It went down okay really, after a hard time putting it together, he kind of awkwardly bought me gin or something as a gift back. Nothing too exciting, but fun all the same. In saying that, it didn’t seem to change the nature of the dynamic that much. It was one of those situations where I wouldn’t hear from him very much, vague plans to meet that didn’t happen, you know the way. So once again, I tried a light hearted approach. At this point I could hazard a guess that he wasn’t that interested but figured he was too West Cork to tell me that (for anyone that doesn’t know a West Cork lad, they don’t often posses free flowing, open communication skills). So I thought I’d give him the opportunity to say it in a way that could have been quite lighthearted and inoffensive. I sent a message, a to do list, that went something like this:

Wednesdays to do list:
Buy easter eggs
Fenugreek seed
Find someone else to go on dates with
Put a wash on

At this point I was more or less done, who doesn’t want to date someone that’s a bit more proactive about you than drunken texts and vague plans that don’t happen. But he seemed a bit more proactive after that, texting a bit more and..., oh okay, now that I think about it, nothing else. In hindsight, a few texts isn’t exactly ground breaking is it. I suppose it was wishful thinking, I had the biggest crush on this guy. So I thought, I know, I won’t engage in vague annoying messaging, I’ll get him an easter present instead! I realise I’m going off topic, we’re now on to easter now but it all swings back. 

So, I got a chocolate Lindt bunny, you know the ones? They’re wrapped in gold tinfoil and they have a nice red scarf on with a little bell hanging off it. I then got a nail, heated it, and made a hole in the bunnies neck behind the scarf. I know, proper bunny boiler stuff. I then put a note, through the hole, into the bunny, which said.

Actually, maybe I don’t want to go on a date with somebunny else

Yeah, cringe. 

So in a state of embarrassment I was like, “I better go out tonight so I’m not all like wondering if he got it, why isn’t he texting me”, all that. So off I went, to distract myself. Of course he was there (he’s never there, this was really unlucky). Don’t worry, as I’m sure you’ve gathered I would, I played it cool as a cucumber. So we were having a bit of a chat in the bar and I was like “did you get my present?”. He was like “The rabbit? I thought it was from you but there was no note”. I told him the note was in the rabbit, and he looked quite shocked. But it turns out, he was ever so slightly more shocked than the average man with a bunny boiler on his hands because he had, having not found the note, assumed it was a gift from a weird customer and re-gifted the rabbit (mortified altogether at this point). Yes, he re-gifted it, to his friend's Mum. You might think this is where the story starts to go somewhere or climax but no, thats where it ends. Him and his friend hassled us for the night to try and find out what was in the rabbit. Of course my friends said it was a naked picture for a while. We didn’t tell them and then he stopped talking to me altogether. In fact, if he hasn't read this, he still doesn’t know what the note said. So yeah, unless he’s been having a torrid affair with his friend’s Mum ever since, that was that.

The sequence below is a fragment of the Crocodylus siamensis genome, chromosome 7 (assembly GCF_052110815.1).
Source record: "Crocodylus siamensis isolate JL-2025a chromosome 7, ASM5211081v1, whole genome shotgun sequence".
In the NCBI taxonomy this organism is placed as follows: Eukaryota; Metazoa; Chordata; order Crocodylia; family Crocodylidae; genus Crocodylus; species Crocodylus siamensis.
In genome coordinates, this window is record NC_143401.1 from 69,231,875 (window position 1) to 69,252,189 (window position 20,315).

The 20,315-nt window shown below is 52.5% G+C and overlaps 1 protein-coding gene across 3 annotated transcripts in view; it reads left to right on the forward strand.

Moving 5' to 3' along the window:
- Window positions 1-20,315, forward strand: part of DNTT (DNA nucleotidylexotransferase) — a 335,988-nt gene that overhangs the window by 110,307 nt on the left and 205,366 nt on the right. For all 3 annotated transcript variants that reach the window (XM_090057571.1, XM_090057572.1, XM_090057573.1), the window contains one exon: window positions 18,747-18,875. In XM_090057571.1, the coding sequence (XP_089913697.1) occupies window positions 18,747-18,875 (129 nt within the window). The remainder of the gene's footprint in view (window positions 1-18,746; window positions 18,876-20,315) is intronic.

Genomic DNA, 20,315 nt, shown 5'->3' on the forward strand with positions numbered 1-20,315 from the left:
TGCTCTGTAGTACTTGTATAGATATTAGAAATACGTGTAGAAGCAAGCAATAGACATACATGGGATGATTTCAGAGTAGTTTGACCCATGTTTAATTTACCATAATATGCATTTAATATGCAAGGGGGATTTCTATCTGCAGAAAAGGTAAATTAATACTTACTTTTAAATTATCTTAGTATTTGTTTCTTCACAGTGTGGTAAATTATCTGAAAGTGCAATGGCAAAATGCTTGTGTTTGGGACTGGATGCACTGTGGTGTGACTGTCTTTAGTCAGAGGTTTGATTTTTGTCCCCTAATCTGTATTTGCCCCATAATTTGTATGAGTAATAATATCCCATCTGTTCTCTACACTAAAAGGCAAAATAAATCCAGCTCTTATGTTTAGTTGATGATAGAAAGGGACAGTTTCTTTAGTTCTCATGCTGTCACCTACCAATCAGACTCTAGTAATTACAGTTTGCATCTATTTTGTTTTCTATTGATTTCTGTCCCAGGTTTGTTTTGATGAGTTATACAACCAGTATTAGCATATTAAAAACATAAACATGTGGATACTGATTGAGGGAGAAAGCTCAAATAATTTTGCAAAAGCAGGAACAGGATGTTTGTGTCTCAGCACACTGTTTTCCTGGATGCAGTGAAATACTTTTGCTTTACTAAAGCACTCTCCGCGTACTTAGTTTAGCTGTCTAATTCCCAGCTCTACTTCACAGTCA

Ye’re like Holly, where is this going, you’ve just mortified yourself. Well Valentine's inspired puns and gifts, that’s where. I just wanted to share, with you all, my inspiration. Crikey, this just started to sound like an acceptance speech for some sort of an award, to clarify, I’ve sold on overall of about, drum roll, five cards. But to take you back to my first blog, I moved home in May to work with my lovely mum, we produce Irish, organic vegetable seeds and people seem to like our gift boxes, so smaller gifts seemed like a nice addition as well as a way for me to home my romantic, Valentine’s inspired genius in on more rewarding things.  Like selling FIVE cards. In addition, this is an attempt to remind myself that romance can be fun (at least, occasionally, in really mitigating circumstances, If you’re outside of West Cork and a lesbian). In a weird world where “The Game” is a best seller, it doesn’t often feel like it.

Sow, let’s all act like we distinctly dislike the person we like this Valentine’s day, OR,  lettuce all tell someone we like, THAT WE LIKE THEM. I know, revolutionary! and if, for some weird reason you want to say it with seeds, now you can. I sense that my story isn’t exactly inspirational and that there’s an argument there that says something about reverse psychology that goes something like “Yeah Holly, that makes sense but we all want what we can’t have at the end of the day, it’s just human.” But that kind of depends doesn’t it? For example, if I want chocolate, it doesn’t matter if someone is letting on that I’m not going to get any or if it’s just there, available on a table, being forced on me by someone’s Granny or something. I still want it because I like it. And like, realistically, if someone doesn’t fancy you as much as they do a piece of chocolate, you’re potentially better off without that. 
No to drunken texts and all that annoying dating stuff and hello to fun and flirting and liking each other, that’s what I say. So, here they are. A card and a relevant packet of seeds is 4.99 and can be purchased on our website here. Here is a poem I wrote, as a sort of introduction.

P.S. According to wikipedia, the author of The Game got dumped for Robbie Williams.

Happy Valentine’s Day,